Between the encoding and retrieval phases, there was an approximately 12 minute retention interval during which time structural images of the brain were acquired and participants did not perform any task. During the retrieval phase participants saw two faces and a target sentence that was previously paired in the encoding phase with one of the faces (see Figure 1). Participants chose the face they remembered as having been paired with the target sentence during encoding and indicated their response with a button press during the 6 second trial interval. Similar to encoding, participants completed 40 trials during each of the six runs; each run lasted six minutes. Each face was presented twice during recognition, once as the correct answer and once as a lure, and whether each particular face appeared first as a correct answer or a lure was counterbalanced across participants. The first three retrieval runs contained novel face pairs, whereas in the remaining runs the same pairings of faces were repeated with the remaining sentences. Face pairs were always from the same age group and matched on gender. In addition, faces were matched across condition (e.g., a face originally encoded in the IMP condition was paired with a lure also encoded in the IMP condition) but not matched in terms of sentence diagnosticity. Runs were also balanced with regards to encoding conditions such that face-sentence pairs from all conditions present at encoding were included in each encoding run. Retrieval data will be analyzed as a separate study.
Prior to the encoding and retrieval stages of the experiment, participants practiced the task with additional face-sentence pairs. Participants also completed measures to assess cognitive ability, including the vocabulary subscale of the Shipley Institute of Living Scale (Shipley 1986) and the digit comparison task (Hedden et al. 2002; modeled after Salthouse & Babcock’s (1991) Letter Comparison Task) to measure speed of processing. The experimental task was presented using E-Prime software (Psychology Software Tools, Pittsburgh, PA) which also recorded participants’ yes/no responses and reaction times from a button box.
Image acquisition and data analysis
Data were acquired with a Siemens Avanto 1.5T scanner, using an echo-planar imaging (EPI) sequence (TR = 2000 ms, TE = 40 ms, FOV = 200 mm, flip angle = 90°) to acquire 26 AC/PC oriented slices 3.2 mm thick with a 10% skip. Slices covered most of the cortex, with the exception of the dorsal portion of the parietal lobes and the ventral portion of the temporal lobes. Stimuli were back-projected onto a screen behind the scanner, and viewed by the participants using a mirror attached to the head coil. High-resolution anatomical images were acquired using a multi planar rapidly acquired gradient echo (MP-RAGE) sequence.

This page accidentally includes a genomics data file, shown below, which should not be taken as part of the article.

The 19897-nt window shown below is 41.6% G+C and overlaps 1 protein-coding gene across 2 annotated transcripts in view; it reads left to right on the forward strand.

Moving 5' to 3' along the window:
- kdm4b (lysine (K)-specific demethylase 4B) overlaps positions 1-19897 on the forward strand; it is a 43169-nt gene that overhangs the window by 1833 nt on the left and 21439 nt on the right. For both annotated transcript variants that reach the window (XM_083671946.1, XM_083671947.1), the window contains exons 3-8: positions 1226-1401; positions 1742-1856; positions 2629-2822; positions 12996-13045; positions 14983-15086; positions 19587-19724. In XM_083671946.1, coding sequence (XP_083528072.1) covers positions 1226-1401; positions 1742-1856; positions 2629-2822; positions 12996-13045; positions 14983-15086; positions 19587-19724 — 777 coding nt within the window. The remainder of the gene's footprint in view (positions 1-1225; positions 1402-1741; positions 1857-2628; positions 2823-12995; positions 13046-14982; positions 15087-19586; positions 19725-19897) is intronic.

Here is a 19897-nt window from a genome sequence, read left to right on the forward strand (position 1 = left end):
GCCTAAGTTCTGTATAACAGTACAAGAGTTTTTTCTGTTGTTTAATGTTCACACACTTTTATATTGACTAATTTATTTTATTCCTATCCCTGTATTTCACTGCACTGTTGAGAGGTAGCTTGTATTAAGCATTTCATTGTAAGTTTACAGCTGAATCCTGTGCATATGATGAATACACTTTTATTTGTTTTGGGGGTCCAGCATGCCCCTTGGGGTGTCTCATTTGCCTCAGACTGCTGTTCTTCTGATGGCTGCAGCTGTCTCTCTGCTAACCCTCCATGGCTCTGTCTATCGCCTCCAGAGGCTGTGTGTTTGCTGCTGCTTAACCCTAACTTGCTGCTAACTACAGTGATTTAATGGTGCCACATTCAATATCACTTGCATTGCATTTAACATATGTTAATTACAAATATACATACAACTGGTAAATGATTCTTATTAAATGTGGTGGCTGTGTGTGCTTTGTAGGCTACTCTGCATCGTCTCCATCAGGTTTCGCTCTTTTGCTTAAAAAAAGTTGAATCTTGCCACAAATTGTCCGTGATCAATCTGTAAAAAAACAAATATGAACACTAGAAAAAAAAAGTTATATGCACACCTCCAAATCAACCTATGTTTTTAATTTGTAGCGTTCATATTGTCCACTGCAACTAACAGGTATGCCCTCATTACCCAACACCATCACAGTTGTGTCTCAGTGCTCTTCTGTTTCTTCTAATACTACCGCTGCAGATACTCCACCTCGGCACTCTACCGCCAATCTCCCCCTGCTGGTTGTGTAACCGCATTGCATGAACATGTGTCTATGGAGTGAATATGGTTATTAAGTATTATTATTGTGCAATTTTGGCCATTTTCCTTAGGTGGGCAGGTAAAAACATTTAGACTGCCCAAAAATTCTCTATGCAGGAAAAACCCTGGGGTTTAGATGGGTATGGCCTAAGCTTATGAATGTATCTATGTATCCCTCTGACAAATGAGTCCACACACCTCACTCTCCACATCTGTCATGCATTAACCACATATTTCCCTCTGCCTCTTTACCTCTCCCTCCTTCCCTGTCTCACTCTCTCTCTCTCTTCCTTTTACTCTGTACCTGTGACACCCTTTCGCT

Pre-processing and data analysis were conducted with SPM5 (Wellcome Trust Centre for Neuroimaging, London, UK). Functional images were slice-time corrected, realigned to the first image to correct for motion, normalized to the Montreal Neurological Institute template, resampled to 3 mm cubic voxels, and spatially smoothed using a 6 mm full-width half maximum isotropic Gaussian kernel (Dale, 1999).
We used a subsequent memory (Dm) paradigm in order to sort our imaging results according to the success of memory formation (Wagner et al., 1998). In a Dm paradigm one separates encoding trials based on the success of memory formation (i.e., whether the trials were later remembered or forgotten at the time of retrieval). Thus, we used recognition data to distinguish all face-sentence pairs that were incorrectly identified at retrieval and binned these as ‘forgotten’. We then binned all of face-sentence pairs that were correctly identified at retrieval as ‘remembered’. This analysis approach, applied to the encoding data, allows one to identify brain regions that are more engaged during the successful encoding of information (i.e., remembered > forgotten) and will be referred to as a Dm effect.
To model each participant’s data, events were convolved with a canonical hemodynamic response function in an event-related design. A total of eight regressors were created for the combination of conditions: orientation at encoding (IMP/SEM), sentence diagnosticity (Diagnostic/Neutral), subsequent memory (Remembered/Forgotten), and a ninth regressor was included for participants who had trials with no response. Regressors were also created to model the six separate runs. Contrasts of interest were defined using these regressors of interest and then estimated on each participant’s fMRI data.